In recent weeks we have seen Accountable Care Systems (ACS) re-branded as Integrated Care Systems (ICS).
Integrated health and social care is dead;
long live integrated health and social care.
Whatever the nomenclature, the vision remains the same: to fashion a different way of working, one that emphasizes place-based care, populations and systems.
When focusing on population health systems we should never lose sight of the fact that the starting point should be the acquisition of knowledge and insight, and that the quest for knowledge starts with an understanding of the needs, wants and desires of the population to be served. Our long-standing relationship with the NHS tells us that insights are derived from data and health analytics expertise.
For those working with population-based planning for healthcare, it is important to harness the power of population segmentation. Population segmentation uses multiple health and care data sources to divide populations into distinct groups with different characteristics, for which intervention programmes can be designed.
Population segmentation techniques identify the health and care needs within populations, enabling integrated care systems to tailor new care models to homogeneous patient groups. This type of analysis often supports and informs the budgets for delivering new care models.
Population segmentation is a key component of any population health management strategy and this kind of work lies at the heart of the current NHS Vanguards’ efforts.
Typically, population health strategies work at three levels:
- Whole Population, where integrated services apply across whole populations (areas, groups)
- Sub-population, where integration programmes are targeted at sub-populations, which are defined in terms of a long-term condition or co-morbidities
- High risk population, where integration programmes are focused on individuals deemed at high risk of certain outcomes, such as an unplanned hospitalisation
To-date, in the UK at least, efforts have focused on high-risk populations, with the ‘Avoiding Unplanned Admissions’ Enhanced Service the most obvious and high profile example. More recently, its effectiveness and continued relevance has been brought into question.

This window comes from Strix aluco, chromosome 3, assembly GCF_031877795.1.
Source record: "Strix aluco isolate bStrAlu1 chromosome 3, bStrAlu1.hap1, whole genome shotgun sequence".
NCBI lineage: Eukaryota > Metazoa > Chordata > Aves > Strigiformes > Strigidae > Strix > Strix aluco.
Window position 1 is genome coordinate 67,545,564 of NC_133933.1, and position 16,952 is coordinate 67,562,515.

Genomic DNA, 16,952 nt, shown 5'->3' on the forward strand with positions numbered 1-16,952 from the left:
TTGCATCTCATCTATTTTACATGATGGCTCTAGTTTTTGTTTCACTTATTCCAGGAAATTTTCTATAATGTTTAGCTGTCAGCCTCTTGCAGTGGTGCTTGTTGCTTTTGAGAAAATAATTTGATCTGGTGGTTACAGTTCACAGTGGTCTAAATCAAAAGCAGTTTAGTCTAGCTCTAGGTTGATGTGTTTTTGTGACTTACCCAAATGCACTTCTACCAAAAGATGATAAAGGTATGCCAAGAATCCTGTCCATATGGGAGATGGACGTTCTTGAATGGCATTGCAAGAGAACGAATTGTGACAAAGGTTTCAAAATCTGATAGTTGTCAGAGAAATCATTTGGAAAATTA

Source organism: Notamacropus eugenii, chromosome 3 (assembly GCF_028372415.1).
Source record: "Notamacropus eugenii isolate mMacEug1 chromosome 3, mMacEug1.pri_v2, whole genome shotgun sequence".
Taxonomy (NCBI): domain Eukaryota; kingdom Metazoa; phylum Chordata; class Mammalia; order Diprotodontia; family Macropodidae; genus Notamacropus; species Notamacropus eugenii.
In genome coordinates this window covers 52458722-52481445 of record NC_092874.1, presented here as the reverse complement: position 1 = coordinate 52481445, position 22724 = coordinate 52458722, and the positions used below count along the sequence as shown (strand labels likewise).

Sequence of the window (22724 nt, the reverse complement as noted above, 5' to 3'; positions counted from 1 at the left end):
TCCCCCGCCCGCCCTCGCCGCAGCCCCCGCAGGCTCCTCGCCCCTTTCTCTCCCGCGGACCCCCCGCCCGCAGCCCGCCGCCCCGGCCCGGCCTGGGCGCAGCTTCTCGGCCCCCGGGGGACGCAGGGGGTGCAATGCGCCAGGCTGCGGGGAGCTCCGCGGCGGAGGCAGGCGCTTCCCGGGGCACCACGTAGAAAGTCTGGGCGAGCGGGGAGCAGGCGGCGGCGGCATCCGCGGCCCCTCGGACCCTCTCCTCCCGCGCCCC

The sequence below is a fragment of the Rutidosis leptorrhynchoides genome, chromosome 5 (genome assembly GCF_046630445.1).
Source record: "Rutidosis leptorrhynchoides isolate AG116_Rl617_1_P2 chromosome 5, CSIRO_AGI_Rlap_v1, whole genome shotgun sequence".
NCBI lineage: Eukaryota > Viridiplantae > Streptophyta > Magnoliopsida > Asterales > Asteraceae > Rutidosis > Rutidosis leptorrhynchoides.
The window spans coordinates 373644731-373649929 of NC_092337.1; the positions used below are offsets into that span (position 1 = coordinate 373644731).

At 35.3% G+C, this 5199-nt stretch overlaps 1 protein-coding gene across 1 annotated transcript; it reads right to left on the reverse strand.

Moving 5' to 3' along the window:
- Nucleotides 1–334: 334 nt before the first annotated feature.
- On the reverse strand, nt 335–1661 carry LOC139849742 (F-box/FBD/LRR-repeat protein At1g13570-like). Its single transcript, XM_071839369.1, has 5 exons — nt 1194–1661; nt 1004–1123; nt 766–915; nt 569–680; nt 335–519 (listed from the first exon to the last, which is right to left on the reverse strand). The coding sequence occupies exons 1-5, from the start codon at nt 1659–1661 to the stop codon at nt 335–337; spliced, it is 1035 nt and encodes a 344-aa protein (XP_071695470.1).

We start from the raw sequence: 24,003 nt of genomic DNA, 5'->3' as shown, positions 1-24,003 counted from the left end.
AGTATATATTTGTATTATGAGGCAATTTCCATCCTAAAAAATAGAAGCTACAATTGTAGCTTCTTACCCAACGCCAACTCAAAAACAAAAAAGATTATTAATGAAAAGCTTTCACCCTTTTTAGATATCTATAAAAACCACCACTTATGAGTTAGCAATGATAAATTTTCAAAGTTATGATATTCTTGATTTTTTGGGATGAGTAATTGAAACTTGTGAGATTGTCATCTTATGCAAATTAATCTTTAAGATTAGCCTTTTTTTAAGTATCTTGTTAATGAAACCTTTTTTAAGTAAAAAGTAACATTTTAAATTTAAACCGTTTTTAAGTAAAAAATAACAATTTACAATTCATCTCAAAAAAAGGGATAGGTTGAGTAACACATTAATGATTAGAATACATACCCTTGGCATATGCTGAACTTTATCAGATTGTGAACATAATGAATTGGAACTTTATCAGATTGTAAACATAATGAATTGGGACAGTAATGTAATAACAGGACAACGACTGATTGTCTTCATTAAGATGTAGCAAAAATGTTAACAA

It is our contention that given the universally acknowledged and well-documented challenges currently faced by the health and social care system, the focus needs to shift to population strategies centred on whole populations and sub-populations.
The starting point for a whole or sub-population based health strategy is identifying target populations, using population segmentation to provide detailed insights into those populations. Tailoring interventions to specific segments is the best way of ensuring the most effective use of resources.
Successful segmentation strategies are built on linked health and social care data sets, and their successful implementation requires access to expert data mining skills and intuitive analytical tools. Those tools and skills, together with the competencies to deliver on population segmentation strategies, are available today. With our partners, Sollis is working with STPs, CCGs and Primary Care Homes to deliver on their population segmentation strategies.
NHS Slough CCG and NHS Wandsworth CCG are just two organisations to have successfully deployed Sollis analytics to help create new care models that resulted from a population segmentation approach. For more information, see Slough CCG’s case study and our Wandsworth CCG PACT case study.